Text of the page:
Guardianship and custody

In Muslim law, the mother is never the natural guardian of the child’s person or property. The father alone, or if he is dead, his legal executor is the legal guardian. A mother is entitled only to the custody of her minor children until her son reaches the age of seven and her daughter reaches puberty. 

A mother may lose her right to custody of her children if she remarries. 

Similarly, under Hindu Law, the father is the natural guardian of the person and property of his minor children. Furthermore, in Bangladesh, a Hindu father may, by Will, appoint any person as the guardian of his minor children’s person as well as property. 

The person he so appoints will have precedence over all others, including the mother. 

The Guardians and Wards Act, 1890 (GWA) applies to Christians and to citizens of all faiths. It states that in appointing or declaring the guardian of a minor, the court shall be guided by what appears to be in the best interests of the child (Section 17, GWA). 

Though there is no bar to a woman applying for guardianship under the act, in the case of other faiths this is rarely done in practice. It should be noted that the fear of losing custody of her children upon remarriage is a very real fear for Muslim women, despite some progressive case law in this area.

Inheritance 

Bangladesh law dictates that property inheritance amongst Muslims must be in accordance with Muslim Sharia law. Normally, the daughter will inherit half of what a son will inherit, ie the share of a son is double that of a daughter. If there are no sons, the daughter will inherit only half, and no more than 2/3 collectively if there is more than one daughter. 

A widowed wife will inherit one-quarter of her deceased husband’s property if she has no children. If there are children, she will inherit one eighth of his property. If there is more than one wife, they will still only collectively inherit one-eighth of the property. 

Meaning, if there is one wife, her share will be one-eighth. If there are two wives, they each inherit one-sixteenth. If there are three wives then they each inherit one-third of one-eighth and so on. 

A widowed husband with children, on the other hand will inherit a quarter of his wife’s property. If there are no children, his share increases to half of his deceased wife’s property.

Women’s property inheritance rights under Hindu law as practiced in Bangladesh are even more limited. Hindu daughters ordinarily do not inherit a share of their father’s property if there is a son. If there is no son, a daughter’s right to inherit depends upon her having a son or being capable of giving birth to a son. 

This is with the exception of Stridhan, which a woman owns absolutely, and which usually comprises of gifts received from relatives such as the father, mother, brothers etc, before the Hindu nuptial fire or at the time of marriage (and in some cases prior or subsequent to marriage).  

Since the passing of the Hindu Widow’s Right to Property Act, 1937 a Hindu widow is able to enjoy only a lifetime interest in her husband’s property, although she typically has no right to sell, gift, or otherwise dispose of the property, and upon her death it will revert back to her husband’s heirs, instead of her own.

Christian inheritance laws in Bangladesh, as governed by the Succession Act of 1925, offer women substantially better inheritance rights as compared to Muslim and Hindu laws of inheritance. A Christian son and daughter inherit in equal shares.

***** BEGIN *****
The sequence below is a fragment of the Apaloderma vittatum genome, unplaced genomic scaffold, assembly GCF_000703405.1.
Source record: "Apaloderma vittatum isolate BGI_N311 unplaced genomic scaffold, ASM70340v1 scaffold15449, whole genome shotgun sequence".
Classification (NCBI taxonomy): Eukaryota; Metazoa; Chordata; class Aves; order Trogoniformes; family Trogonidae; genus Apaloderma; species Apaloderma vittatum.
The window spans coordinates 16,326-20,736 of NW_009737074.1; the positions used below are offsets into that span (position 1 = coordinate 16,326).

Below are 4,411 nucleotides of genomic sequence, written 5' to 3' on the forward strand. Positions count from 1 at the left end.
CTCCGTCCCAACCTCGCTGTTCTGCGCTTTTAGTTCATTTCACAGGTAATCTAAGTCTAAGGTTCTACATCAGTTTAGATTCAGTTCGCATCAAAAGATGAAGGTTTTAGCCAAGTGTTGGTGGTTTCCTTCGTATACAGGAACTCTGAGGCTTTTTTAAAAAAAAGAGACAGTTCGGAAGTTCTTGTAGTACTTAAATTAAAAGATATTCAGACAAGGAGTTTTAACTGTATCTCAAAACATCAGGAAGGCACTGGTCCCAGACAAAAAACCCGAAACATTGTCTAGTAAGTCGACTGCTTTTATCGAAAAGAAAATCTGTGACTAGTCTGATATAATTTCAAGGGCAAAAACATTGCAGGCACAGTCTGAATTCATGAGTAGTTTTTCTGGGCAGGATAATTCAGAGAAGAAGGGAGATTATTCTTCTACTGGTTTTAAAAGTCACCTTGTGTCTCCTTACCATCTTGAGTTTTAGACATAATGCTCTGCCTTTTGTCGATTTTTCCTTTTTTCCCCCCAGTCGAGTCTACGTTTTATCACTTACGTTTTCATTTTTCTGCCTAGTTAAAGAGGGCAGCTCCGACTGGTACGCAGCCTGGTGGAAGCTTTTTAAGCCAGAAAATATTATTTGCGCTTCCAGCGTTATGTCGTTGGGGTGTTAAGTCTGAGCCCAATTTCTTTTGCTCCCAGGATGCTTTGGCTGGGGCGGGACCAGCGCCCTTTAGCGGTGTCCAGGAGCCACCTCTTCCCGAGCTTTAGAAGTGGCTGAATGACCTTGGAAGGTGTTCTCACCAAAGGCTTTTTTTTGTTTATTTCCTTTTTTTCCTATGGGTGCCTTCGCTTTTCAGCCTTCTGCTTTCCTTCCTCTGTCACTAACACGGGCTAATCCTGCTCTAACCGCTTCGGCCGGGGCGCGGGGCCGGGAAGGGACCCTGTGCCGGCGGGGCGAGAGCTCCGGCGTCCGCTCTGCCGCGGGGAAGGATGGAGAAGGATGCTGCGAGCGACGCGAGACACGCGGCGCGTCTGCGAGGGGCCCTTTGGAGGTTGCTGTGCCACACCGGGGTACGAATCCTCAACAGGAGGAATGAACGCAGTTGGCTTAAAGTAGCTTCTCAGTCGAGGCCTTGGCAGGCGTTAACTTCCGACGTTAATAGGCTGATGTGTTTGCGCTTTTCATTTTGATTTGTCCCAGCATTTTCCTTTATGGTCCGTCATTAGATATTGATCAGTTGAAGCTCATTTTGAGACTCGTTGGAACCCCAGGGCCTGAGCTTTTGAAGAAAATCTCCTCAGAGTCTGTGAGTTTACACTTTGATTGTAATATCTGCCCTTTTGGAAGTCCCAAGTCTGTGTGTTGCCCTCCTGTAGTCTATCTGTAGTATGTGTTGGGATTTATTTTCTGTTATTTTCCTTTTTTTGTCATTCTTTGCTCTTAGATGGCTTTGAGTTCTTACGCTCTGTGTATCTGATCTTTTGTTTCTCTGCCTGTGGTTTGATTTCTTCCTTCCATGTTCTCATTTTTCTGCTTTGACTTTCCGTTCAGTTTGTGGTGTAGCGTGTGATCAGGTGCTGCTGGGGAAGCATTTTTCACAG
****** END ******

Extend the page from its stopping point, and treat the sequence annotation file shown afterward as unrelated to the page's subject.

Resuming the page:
Upon the intestate death of a spouse, widowed husbands and wives also inherit equal shares: One-third in the presence of children and half in their absence but in the presence of other kindred/relatives (Section 33 and Section 35, Succession Act, 1925).

There can be no doubt these laws evolved out of the best of intentions on the part of the legislature at the time. However that does not negate the fact that they are inadequate in meeting the requirements of the 21st century. 

The Muslim and Hindu laws still followed in Bangladesh today are of ancient origin; most of the codified personal law legislation dates from the time of the British Raj and has undergone no revision since, despite the immense change in women’s educational, social, and economic empowerment in the meantime. 

What was revolutionary in concept 150 years ago, let alone 1500 years ago, is hidebound today. In India, for instance, a number of legal amendments have been made since the 1950s to more accurately reflect the equitable rights of women under Hindu laws, including making provision for divorce and amending the laws of inheritance so that daughters are now granted equal rights with sons. 

This is a monumental shift in the application of modern Hindu law and shows us what is achievable in terms of legislative reform when there is social and political will to do so. 

We talk a lot these days about how far women have come in Bangladesh; we cite statistics on economic development, visibility in the workplace, political participation etc. While these are vital indicators of growth, it is an ironic fact that those same women are economically disenfranchised and legally disempowered by these laws. 

The truth is, no matter what other indicators you use to point to progress, certain social perceptions and abuses will never change until women are, in fact, legally empowered with true equality under the law as is promised by the constitution. It is a shame that in 2020, almost 40 years after CEDAW, so many provisions of our legislations expressly discriminate against women. 

The law must, in a patriarchal society such as ours, play a fundamental role in re-shaping social perceptions of women’s equal rights and equal status as human beings. 

It is change that must begin with a commitment towards legal reform, so that all citizens, irrespective of sex, caste, religion, or creed are afforded inalienable and equal rights under the law. 

Given the distance women have come in the last 100 years, I would like to believe that it is now only a matter of when, not if, change will come. But it’s 2020. How much longer must we wait?

Adita Afrose Hasan is Barrister-at-Law, Advocate, Supreme Court of Bangladesh.